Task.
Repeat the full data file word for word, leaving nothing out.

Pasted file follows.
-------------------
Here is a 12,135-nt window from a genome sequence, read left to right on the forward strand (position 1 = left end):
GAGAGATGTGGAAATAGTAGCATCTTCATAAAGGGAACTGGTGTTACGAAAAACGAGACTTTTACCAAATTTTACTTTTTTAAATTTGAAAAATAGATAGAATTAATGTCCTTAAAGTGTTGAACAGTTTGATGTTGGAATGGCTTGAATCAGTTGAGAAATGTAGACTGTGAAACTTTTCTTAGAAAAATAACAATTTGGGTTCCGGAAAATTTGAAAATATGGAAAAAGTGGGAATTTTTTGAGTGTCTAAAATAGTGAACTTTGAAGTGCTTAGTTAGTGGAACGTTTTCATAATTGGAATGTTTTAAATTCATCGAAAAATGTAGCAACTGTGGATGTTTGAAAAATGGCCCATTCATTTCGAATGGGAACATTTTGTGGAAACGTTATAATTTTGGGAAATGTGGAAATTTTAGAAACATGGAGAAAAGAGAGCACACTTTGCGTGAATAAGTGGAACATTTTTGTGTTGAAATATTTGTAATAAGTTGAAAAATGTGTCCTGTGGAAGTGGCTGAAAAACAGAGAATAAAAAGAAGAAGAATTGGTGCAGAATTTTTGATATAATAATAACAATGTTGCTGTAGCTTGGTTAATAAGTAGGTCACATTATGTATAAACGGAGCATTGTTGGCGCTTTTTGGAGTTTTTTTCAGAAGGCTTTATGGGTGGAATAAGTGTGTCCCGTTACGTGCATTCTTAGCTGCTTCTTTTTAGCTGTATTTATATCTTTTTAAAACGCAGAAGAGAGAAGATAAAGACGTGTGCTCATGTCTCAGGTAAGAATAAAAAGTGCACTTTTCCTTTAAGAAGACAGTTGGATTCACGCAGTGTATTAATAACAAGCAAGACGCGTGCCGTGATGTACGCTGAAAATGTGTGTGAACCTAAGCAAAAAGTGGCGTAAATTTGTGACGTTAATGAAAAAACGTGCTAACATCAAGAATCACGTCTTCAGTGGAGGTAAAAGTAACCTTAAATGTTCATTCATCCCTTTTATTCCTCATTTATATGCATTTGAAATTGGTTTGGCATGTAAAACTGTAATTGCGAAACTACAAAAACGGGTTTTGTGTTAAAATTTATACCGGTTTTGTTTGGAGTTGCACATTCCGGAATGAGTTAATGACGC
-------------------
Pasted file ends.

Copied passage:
Here is a 12,135-nt window from a genome sequence, read left to right on the forward strand (position 1 = left end):
GAGAGATGTGGAAATAGTAGCATCTTCATAAAGGGAACTGGTGTTACGAAAAACGAGACTTTTACCAAATTTTACTTTTTTAAATTTGAAAAATAGATAGAATTAATGTCCTTAAAGTGTTGAACAGTTTGATGTTGGAATGGCTTGAATCAGTTGAGAAATGTAGACTGTGAAACTTTTCTTAGAAAAATAACAATTTGGGTTCCGGAAAATTTGAAAATATGGAAAAAGTGGGAATTTTTTGAGTGTCTAAAATAGTGAACTTTGAAGTGCTTAGTTAGTGGAACGTTTTCATAATTGGAATGTTTTAAATTCATCGAAAAATGTAGCAACTGTGGATGTTTGAAAAATGGCCCATTCATTTCGAATGGGAACATTTTGTGGAAACGTTATAATTTTGGGAAATGTGGAAATTTTAGAAACATGGAGAAAAGAGAGCACACTTTGCGTGAATAAGTGGAACATTTTTGTGTTGAAATATTTGTAATAAGTTGAAAAATGTGTCCTGTGGAAGTGGCTGAAAAACAGAGAATAAAAAGAAGAAGAATTGGTGCAGAATTTTTGATATAATAATAACAATGTTGCTGTAGCTTGGTTAATAAGTAGGTCACATTATGTATAAACGGAGCATTGTTGGCGCTTTTTGGAGTTTTTTTCAGAAGGCTTTATGGGTGGAATAAGTGTGTCCCGTTACGTGCATTCTTAGCTGCTTCTTTTTAGCTGTATTTATATCTTTTTAAAACGCAGAAGAGAGAAGATAAAGACGTGTGCTCATGTCTCAGGTAAGAATAAAAAGTGCACTTTTCCTTTAAGAAGACAGTTGGATTCACGCAGTGTATTAATAACAAGCAAGACGCGTGCCGTGATGTACGCTGAAAATGTGTGTGAACCTAAGCAAAAAGTGGCGTAAATTTGTGACGTTAATGAAAAAACGTGCTAACATCAAGAATCACGTCTTCAGTGGAGGTAAAAGTAACCTTAAATGTTCATTCATCCCTTTTATTCCTCATTTATATGCATTTGAAATTGGTTTGGCATGTAAAACTGTAATTGCGAAACTACAAAAACGGGTTTTGTGTTAAAATTTATACCGGTTTTGTTTGGAGTTGCACATTCCGGAATGAGTTAATGACGC